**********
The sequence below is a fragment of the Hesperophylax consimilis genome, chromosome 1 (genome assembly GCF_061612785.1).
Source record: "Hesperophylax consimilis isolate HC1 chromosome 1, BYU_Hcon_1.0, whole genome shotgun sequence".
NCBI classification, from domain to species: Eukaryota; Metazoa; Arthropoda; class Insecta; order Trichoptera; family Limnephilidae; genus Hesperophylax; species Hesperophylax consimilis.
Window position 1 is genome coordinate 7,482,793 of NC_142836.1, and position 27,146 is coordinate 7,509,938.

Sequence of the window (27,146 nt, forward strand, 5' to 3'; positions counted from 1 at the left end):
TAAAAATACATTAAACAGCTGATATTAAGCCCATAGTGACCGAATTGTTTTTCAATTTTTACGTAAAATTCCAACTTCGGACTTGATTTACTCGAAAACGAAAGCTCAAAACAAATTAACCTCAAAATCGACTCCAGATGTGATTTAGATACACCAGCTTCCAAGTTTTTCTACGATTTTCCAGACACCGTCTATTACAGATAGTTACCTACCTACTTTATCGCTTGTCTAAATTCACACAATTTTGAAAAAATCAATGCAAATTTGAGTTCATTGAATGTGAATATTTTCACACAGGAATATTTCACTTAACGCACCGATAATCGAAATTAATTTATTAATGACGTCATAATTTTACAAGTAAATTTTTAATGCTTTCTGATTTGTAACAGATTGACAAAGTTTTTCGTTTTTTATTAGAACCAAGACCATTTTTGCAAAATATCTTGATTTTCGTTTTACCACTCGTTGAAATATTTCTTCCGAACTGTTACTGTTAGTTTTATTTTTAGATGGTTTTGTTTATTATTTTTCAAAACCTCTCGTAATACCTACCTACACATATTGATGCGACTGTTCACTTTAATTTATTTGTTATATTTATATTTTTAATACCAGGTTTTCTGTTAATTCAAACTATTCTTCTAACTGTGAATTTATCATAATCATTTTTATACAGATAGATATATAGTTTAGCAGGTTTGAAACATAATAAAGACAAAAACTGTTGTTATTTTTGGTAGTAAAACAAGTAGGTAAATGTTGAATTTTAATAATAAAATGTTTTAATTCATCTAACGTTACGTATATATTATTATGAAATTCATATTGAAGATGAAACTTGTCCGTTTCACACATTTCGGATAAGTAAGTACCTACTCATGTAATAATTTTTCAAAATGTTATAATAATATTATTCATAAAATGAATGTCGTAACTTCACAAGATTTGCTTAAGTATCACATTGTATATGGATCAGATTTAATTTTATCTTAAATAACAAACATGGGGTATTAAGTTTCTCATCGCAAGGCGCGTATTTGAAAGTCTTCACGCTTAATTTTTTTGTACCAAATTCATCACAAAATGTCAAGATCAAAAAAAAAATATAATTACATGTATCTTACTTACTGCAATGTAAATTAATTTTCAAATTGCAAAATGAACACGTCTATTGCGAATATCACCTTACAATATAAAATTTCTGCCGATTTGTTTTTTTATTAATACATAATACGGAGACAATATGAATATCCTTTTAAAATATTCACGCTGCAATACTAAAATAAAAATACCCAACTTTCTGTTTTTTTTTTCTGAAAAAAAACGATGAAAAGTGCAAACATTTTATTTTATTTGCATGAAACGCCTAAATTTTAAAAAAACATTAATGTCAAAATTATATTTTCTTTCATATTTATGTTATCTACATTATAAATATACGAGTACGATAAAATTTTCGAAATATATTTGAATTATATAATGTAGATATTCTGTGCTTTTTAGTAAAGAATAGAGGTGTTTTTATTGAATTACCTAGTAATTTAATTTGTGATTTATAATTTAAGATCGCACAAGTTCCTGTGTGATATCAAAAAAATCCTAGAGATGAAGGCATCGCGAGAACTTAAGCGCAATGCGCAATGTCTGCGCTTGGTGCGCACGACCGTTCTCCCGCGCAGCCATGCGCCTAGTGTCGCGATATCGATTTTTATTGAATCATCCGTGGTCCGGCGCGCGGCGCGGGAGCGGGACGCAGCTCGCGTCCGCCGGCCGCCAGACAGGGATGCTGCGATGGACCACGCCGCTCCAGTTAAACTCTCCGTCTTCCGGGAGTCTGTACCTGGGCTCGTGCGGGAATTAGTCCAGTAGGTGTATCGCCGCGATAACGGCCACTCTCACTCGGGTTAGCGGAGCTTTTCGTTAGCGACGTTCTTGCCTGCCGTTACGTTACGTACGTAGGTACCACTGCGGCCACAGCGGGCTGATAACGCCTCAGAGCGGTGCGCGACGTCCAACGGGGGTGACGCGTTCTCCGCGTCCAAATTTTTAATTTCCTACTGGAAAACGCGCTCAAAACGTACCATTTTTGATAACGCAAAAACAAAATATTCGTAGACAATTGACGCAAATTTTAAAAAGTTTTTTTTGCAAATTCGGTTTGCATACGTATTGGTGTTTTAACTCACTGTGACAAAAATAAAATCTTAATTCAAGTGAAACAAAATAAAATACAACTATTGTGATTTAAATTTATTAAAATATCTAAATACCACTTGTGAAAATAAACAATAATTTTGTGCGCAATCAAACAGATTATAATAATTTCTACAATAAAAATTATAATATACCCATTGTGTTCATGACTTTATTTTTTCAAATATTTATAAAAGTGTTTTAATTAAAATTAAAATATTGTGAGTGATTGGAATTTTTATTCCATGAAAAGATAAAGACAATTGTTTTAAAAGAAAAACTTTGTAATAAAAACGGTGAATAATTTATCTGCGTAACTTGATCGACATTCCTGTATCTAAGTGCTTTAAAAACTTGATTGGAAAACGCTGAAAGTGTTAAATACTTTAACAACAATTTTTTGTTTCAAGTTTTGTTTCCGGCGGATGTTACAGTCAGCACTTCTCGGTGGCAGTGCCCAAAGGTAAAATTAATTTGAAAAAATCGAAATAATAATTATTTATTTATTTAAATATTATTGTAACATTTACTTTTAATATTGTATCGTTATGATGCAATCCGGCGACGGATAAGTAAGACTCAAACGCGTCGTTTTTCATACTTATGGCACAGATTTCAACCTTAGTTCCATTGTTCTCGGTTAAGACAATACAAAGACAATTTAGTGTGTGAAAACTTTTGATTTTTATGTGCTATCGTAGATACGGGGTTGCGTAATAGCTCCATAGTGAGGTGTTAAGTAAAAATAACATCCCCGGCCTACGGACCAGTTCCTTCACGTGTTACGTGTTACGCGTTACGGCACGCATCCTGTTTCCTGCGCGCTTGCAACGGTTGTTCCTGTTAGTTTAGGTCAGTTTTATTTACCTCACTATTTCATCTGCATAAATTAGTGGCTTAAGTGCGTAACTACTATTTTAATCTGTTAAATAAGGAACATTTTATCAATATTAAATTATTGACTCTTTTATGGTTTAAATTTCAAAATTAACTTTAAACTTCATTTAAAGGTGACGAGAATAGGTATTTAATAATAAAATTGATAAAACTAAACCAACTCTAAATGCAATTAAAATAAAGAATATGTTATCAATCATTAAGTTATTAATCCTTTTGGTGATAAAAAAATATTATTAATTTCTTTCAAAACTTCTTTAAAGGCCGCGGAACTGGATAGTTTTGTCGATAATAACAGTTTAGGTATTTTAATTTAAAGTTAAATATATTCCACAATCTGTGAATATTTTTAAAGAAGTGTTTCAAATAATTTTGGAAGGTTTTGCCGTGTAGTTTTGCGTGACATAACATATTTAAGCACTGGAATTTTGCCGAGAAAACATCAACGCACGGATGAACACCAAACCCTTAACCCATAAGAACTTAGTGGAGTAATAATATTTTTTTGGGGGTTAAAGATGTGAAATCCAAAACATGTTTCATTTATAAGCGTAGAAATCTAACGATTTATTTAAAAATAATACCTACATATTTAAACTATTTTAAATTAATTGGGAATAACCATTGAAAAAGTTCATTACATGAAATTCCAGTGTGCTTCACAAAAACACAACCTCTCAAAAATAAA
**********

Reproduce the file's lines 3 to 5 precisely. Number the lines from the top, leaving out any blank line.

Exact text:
NCBI classification, from domain to species: Eukaryota; Metazoa; Arthropoda; class Insecta; order Trichoptera; family Limnephilidae; genus Hesperophylax; species Hesperophylax consimilis.
Window position 1 is genome coordinate 7,482,793 of NC_142836.1, and position 27,146 is coordinate 7,509,938.

Sequence of the window (27,146 nt, forward strand, 5' to 3'; positions counted from 1 at the left end):